Others appealed to Zalman with dubious temptations. Word had spread. Men who had never set foot inside the synagogue pledged regular attendance if only Zalman helped their deserving relatives. Zalman should do the math. In one move he would fill two spots. Sure, they hadn’t come before, but now they would repay Zalman’s mitzvah with one of their own. It was only fair. They had nothing against Herschel, but what right did he have to the apartment? Was he Itzik’s wife? Is this the kind of world we were living in?

On Saturday morning more than twenty men appeared for the service. Almost as many women settled in behind the partition. Despite the air of sinister motivations, the room was transformed and Zalman walked through the aisles with a sense of purpose. He threw himself into the service with exceptional vigor. He sang out page numbers in Russian and Yiddish. He called the new attendees up to the Torah. Everyone made an effort at making an effort. Zalman. The new attendees. Voices battled each other for distinction. Herschel sat as usual beside my grandfather. He sang loud, his voice mingling with those of the others. The synagogue swelled with beautiful and conflicting prayer. God in His heaven was left to sort it out.

After the service Herschel followed me to my grandfather’s apartment. My grandfather brought out the checkerboard and Herschel watched as we played. He preferred chess, he said, but he had always liked that all the pieces in checkers looked the same. It appealed to his socialist sensibilities. As if there was nothing else to talk about, Herschel looked over my shoulder as I contemplated moves. He dunked crackers into his tea and hummed a vague Yiddish-sounding melody. We played one game and then another. Herschel watched as if engrossed. He applauded clever moves and clucked his tongue at my mistakes. I finally asked him what he intended to do. He said he didn’t know. What could he do? He’d lived a long life. So many things had happened. God had always watched over him. Why would He desert him now? He was on the waiting list like everyone else. Maybe his name would come up? What was the point of talking about it? You lived as you lived while you lived. Today he was drinking tea and watching checkers, why ruin a nice afternoon worrying about tomorrow?

I left Herschel with my grandfather. They were setting up the board for a game. Herschel was remembering how, so many years ago, his brother carved beautiful birch checker pieces. The Sabbath elevator arrived and I climbed aboard. The elevator descended, stopping automatically on every floor. Two floors down Zalman joined me in the elevator. He thanked me again for coming to the services. If he had more people like me, he wouldn’t have any problems. I told him I was sorry about his problems. The laws were clear, he said. The old rabbis weren’t fools. What do you need for a minyan? Ten Jewish men. The elevator stopped on his floor. Zalman stepped out. He had more to say. I followed him to his apartment and told him I wanted to know what he would do with Herschel.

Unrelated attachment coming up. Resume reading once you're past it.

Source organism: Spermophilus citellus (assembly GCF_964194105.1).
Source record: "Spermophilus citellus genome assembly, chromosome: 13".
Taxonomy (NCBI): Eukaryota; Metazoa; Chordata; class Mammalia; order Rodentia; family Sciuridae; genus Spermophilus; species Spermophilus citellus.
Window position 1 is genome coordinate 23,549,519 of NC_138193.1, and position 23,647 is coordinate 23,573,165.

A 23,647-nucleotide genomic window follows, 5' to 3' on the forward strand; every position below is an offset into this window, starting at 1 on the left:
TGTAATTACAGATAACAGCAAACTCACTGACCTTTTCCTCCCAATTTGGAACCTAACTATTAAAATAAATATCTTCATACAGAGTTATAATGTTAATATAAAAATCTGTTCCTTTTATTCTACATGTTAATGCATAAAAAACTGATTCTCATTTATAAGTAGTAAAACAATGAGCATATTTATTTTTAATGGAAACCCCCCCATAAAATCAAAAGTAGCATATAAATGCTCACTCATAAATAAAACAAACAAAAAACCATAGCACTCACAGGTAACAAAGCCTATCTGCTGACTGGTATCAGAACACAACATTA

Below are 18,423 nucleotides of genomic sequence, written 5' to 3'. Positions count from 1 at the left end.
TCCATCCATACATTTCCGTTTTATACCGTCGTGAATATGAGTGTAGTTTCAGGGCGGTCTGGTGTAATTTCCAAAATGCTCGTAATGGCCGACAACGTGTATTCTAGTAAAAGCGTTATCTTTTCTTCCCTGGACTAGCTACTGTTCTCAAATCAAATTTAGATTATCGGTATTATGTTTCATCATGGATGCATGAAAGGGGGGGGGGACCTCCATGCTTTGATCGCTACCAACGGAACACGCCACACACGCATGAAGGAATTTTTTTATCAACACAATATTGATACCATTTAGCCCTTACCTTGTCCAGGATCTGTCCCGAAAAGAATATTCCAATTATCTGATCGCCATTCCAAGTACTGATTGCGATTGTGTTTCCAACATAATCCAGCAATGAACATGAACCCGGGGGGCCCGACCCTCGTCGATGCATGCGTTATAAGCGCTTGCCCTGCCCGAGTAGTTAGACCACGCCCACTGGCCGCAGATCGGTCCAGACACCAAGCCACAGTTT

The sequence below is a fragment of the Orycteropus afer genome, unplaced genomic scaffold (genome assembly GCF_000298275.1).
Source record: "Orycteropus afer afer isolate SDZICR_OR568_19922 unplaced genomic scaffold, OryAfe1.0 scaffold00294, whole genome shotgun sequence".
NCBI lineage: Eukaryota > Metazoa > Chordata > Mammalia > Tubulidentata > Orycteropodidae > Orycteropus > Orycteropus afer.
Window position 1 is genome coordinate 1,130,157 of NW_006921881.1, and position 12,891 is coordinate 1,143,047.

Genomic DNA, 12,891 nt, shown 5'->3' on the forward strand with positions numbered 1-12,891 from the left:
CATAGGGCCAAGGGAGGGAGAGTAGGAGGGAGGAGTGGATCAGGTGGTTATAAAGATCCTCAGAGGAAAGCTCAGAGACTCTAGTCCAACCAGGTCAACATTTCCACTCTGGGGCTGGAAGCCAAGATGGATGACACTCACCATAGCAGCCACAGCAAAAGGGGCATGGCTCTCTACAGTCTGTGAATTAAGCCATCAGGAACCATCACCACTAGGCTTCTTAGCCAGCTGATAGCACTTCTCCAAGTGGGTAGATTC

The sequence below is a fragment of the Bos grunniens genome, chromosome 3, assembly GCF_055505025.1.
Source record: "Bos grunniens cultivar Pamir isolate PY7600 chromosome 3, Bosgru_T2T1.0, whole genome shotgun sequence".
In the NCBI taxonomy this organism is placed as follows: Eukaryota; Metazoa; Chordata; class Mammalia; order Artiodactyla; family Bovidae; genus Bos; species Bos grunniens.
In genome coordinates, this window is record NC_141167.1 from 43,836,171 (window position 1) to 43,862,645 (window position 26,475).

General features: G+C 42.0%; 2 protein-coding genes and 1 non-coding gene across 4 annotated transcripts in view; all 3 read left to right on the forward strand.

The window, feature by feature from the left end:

Zalman looked up and down the hall to make sure we were alone. His eyes shone with intensity. Let me tell you, I am not a stupid man. I have my own opinions, but I am in charge of the synagogue. Do you think I liked the business with Itzik and Herschel? You shouldn’t speak ill of the dead, but Itzik was a difficult man. And there are people who say they know very well why Herschel has no children. But for two years they came. I never said a word. Because my job is to have ten Jewish men. Good, bad, it doesn’t matter. Ten Jewish men. Only God can judge good from bad. Here the only question is Jew or not. And now I am asked by people here who never stepped into a synagogue to do them a favor. They all have friends, relatives who need an apartment. Each and every one a good Jew. Promises left and right about how they will come to synagogue. I’ve heard these promises before. And they say, With so many good Jews who need apartments, why should Herschel be allowed to stay? This is not my concern. My concern is ten Jewish men. If you want ten Jewish saints, good luck. You want to know what will happen to Herschel? This. They should know I don’t put a Jew who comes to synagogue in the street. Homosexuals, murderers, liars, and thieves—I take them all. Without them we would never have a minyan.

Excerpted from NATASHA AND OTHER STORIES by David Bezmozgis. Copyright 2004 by Nada Films, Inc. Excerpted by permission. All rights reserved. No part of this excerpt may be reproduced or reprinted without permission in writing from the publisher.